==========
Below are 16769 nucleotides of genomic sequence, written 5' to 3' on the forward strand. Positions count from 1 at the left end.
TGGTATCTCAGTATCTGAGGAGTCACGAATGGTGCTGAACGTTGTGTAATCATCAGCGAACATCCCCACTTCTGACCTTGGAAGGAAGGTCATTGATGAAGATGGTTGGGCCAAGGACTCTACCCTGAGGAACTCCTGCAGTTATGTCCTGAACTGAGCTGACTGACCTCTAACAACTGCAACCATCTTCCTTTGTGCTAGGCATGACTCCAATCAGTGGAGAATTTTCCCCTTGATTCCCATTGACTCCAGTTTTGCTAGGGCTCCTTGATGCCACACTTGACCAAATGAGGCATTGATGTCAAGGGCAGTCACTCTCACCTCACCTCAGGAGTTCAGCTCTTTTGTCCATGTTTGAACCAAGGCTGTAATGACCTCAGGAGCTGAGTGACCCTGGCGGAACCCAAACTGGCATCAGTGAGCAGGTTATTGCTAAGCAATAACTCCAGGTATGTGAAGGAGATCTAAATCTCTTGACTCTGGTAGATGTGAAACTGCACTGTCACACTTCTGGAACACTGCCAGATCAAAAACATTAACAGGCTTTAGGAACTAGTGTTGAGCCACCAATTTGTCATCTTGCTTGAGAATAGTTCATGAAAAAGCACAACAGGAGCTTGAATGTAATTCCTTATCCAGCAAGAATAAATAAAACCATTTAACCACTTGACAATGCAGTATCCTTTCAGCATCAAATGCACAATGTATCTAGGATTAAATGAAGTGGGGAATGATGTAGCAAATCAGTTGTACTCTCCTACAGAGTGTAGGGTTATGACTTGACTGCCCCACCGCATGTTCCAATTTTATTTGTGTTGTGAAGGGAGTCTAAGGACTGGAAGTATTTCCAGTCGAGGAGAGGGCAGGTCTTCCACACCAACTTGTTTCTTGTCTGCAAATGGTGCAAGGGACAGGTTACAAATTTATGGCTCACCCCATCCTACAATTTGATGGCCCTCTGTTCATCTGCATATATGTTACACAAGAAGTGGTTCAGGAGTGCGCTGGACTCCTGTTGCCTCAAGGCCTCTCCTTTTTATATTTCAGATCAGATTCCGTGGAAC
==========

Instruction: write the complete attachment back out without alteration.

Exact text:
Below are 16769 nucleotides of genomic sequence, written 5' to 3' on the forward strand. Positions count from 1 at the left end.
TGGTATCTCAGTATCTGAGGAGTCACGAATGGTGCTGAACGTTGTGTAATCATCAGCGAACATCCCCACTTCTGACCTTGGAAGGAAGGTCATTGATGAAGATGGTTGGGCCAAGGACTCTACCCTGAGGAACTCCTGCAGTTATGTCCTGAACTGAGCTGACTGACCTCTAACAACTGCAACCATCTTCCTTTGTGCTAGGCATGACTCCAATCAGTGGAGAATTTTCCCCTTGATTCCCATTGACTCCAGTTTTGCTAGGGCTCCTTGATGCCACACTTGACCAAATGAGGCATTGATGTCAAGGGCAGTCACTCTCACCTCACCTCAGGAGTTCAGCTCTTTTGTCCATGTTTGAACCAAGGCTGTAATGACCTCAGGAGCTGAGTGACCCTGGCGGAACCCAAACTGGCATCAGTGAGCAGGTTATTGCTAAGCAATAACTCCAGGTATGTGAAGGAGATCTAAATCTCTTGACTCTGGTAGATGTGAAACTGCACTGTCACACTTCTGGAACACTGCCAGATCAAAAACATTAACAGGCTTTAGGAACTAGTGTTGAGCCACCAATTTGTCATCTTGCTTGAGAATAGTTCATGAAAAAGCACAACAGGAGCTTGAATGTAATTCCTTATCCAGCAAGAATAAATAAAACCATTTAACCACTTGACAATGCAGTATCCTTTCAGCATCAAATGCACAATGTATCTAGGATTAAATGAAGTGGGGAATGATGTAGCAAATCAGTTGTACTCTCCTACAGAGTGTAGGGTTATGACTTGACTGCCCCACCGCATGTTCCAATTTTATTTGTGTTGTGAAGGGAGTCTAAGGACTGGAAGTATTTCCAGTCGAGGAGAGGGCAGGTCTTCCACACCAACTTGTTTCTTGTCTGCAAATGGTGCAAGGGACAGGTTACAAATTTATGGCTCACCCCATCCTACAATTTGATGGCCCTCTGTTCATCTGCATATATGTTACACAAGAAGTGGTTCAGGAGTGCGCTGGACTCCTGTTGCCTCAAGGCCTCTCCTTTTTATATTTCAGATCAGATTCCGTGGAAC